With pizza such a thing right now, it's not surprising there's been much anticipation for the release of the Jim Leahy cookbook, My Pizza: The Easy, No-Knead Way to Make Spectacular Pizza at Home, based on the beautiful pies he bakes at Co. in Manhattan. Eater posted a stunning photo essay from the book paired with a Josh Ozersky video. Former Village Voice critic Lauren Shockey posted a Q&A with Lahey on making pizza at home.

His talking points with Shockey are quite interesting:
1) The margherita pizza is the most popular pizza in his restaurant and remains the test of what is a good pie.
2) Many of his recipes are inspired by pasta.
3) Chicken breast in any form does not belong on pies.

But the most noteworthy news is that Lahey acknowledged he had a wheat allergy -- awfully inconvenient for a baker. And right now, he's in the final stages of infecting himself with hookworm as a cure for wheat intolerance.

Lahey said the process involves "placing mail-order larvae on his skin under a bandage and waiting for them to burrow into his body and modify his immune system."
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What Happens to Processed Food After You Eat It

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Science: Two test subjects swallow pill-sized cameras -- "M2A capsules," they're called, for "mouth to anus." One subject then eats a meal of "processed" foods, and the other eats a meal of "natural" food. (I put those words in scare quotes because all food is both processed and natural. But you get the gist. One of these meals comprises simple ingredients prepared simply, while the other is full of chemicals with unpronouncable Latinate names.) The cameras, each of which is equipped with a tiny light, record the digestive process. Some months later, the subjects switch -- the one who previously ate the "natural" meal now eats the synth crap, the former synthcrappivore eats the healthy stuff.

The digestive disparities between the vids is dispiriting, especially because the synth crap and the "natural" meals are superficially very similar. Blue Gatorade versus Hibiscus "Gatorade"; Top Ramen chicken noodles versus homemade chicken stock with homemade noodles; Gummi Bears versus pomegranate/cherry juice gummy snacks. See for yourself, after the jump... 

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Eating Whales and Horses In Iceland

Bright green valley.
Two summers ago I accompanied my friend James "The Amazing" Randi on a speaking tour of northern Europe. We visited Scandinavia and the Baltics, and enjoyed a quick southerly jaunt to the Netherlands. Our final engagement was in Reykjavik, Iceland, in the middle of the Atlantic.

Reykjavik is a modest city, a little more populous than Fort Lauderdale. (Iceland is the size of Kentucky with roughly one tenth the population.) Its architecture is lovely but spare -- far sparer than that of any mainland European capitol. Iceland needn't rely on manmade monuments to impress, for the Icelandic landmass itself is more dramatic than anything made by human hands, and it monumentalizes concerns far grander and less temporal than our own. On the drive from the Keflavik airport to Reykjavik, you encounter a shallow but endlessly long ravine which is actually the point of departure for the Mid-Atlantic and Eurasian tectonic plates, which move apart at a rate of about a meter per year, pulling with them the two halves of the ocean as well as the continents of Europe and North America. Nearby, you find vast fields of rough volcanic rock, covered in low sulfuric mists ejected from boiling pools just below (and occasionally atop) the soil. Elsewhere, you drive over a ridge and come face-to-face with a bright green valley that seems all out of proportion to the ordinary rules of human sight-lines. Your eyes follow distant rivers for what seem like ten, twenty miles, until the rivers open up into far-distant marshlands and shallows. Never has your eye captured so much territory at a glance, and the astounding quantity of earth arrayed before you is made harder to contextualize because of the near total absence of trees, which would otherwise be a handy indicator of size. The soil of Iceland is too new to facilitate much vegetation, beyond the occasional shrub and the ubiquitous coating of pillowy moss.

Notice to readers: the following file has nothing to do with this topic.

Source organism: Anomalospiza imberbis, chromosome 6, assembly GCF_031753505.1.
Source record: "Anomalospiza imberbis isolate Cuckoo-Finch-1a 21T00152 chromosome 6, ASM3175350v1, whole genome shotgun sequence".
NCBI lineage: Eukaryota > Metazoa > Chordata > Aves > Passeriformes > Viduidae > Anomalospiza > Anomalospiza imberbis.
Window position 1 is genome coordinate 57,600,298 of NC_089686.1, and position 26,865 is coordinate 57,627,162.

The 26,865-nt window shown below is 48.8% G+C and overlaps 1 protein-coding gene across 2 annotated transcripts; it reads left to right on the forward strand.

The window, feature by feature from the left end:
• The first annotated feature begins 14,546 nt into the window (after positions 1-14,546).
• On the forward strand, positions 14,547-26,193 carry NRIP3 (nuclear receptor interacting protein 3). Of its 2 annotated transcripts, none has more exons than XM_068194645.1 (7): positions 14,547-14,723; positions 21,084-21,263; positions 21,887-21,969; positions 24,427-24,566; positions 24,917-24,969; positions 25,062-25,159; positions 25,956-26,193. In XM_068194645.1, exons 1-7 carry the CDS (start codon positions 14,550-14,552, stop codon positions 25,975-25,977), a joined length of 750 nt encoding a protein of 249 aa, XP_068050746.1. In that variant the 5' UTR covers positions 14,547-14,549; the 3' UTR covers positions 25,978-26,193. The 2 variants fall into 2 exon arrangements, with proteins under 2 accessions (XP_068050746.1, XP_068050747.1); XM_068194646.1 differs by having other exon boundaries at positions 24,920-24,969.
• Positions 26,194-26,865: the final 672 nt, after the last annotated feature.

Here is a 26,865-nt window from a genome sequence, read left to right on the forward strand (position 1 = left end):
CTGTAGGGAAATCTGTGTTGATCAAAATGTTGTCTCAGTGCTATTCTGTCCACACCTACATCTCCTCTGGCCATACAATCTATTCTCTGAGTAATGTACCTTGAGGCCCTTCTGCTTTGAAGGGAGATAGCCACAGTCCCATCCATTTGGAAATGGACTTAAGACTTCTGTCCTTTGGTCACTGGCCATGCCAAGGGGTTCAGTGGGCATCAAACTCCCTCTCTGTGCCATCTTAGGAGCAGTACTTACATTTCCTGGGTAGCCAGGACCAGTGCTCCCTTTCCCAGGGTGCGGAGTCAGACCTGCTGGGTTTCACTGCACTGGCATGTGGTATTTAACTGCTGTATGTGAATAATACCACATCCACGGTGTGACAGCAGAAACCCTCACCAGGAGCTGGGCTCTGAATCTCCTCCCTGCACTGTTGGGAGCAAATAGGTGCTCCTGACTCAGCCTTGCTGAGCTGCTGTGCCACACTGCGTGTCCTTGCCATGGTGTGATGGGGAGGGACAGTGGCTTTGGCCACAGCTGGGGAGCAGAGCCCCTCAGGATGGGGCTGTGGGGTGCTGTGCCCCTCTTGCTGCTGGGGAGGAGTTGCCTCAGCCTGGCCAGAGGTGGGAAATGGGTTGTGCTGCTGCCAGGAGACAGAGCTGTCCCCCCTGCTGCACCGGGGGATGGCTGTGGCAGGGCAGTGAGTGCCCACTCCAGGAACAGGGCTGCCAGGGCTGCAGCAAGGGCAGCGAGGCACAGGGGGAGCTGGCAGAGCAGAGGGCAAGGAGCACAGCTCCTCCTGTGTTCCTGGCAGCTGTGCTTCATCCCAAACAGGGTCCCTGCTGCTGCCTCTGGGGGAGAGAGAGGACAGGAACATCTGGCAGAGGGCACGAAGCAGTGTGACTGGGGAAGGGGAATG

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Hunting for Balut in South Florida

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Balut is the unofficial national dish of the Philippines, and it's disgusting. I know this because I've eaten it. Granted, my balut might have been indifferently cooked -- the Japanese chef who made it remarked that he'd "never eat that thing in a billion years" -- but balut's an easy dish, almost unscrewuppable, and if my own portion wasn't quite representative, it was close.

Here's what it is: a fertilized duck egg cooked in boiling water. Usually it's soft-boiled -- everything inside the egg that isn't a fetal bird ought to be either gooey or liquid. The diner cracks the top of the egg, gulps down the fluids within, and then devours the fetal bird like a shooter. In the Philippines, this ritual is performed daily at the finest fine-dining establishments and at the slummiest hawker stalls. When I first heard about balut, I knew I needed to perform that ritual myself, and as soon as possible.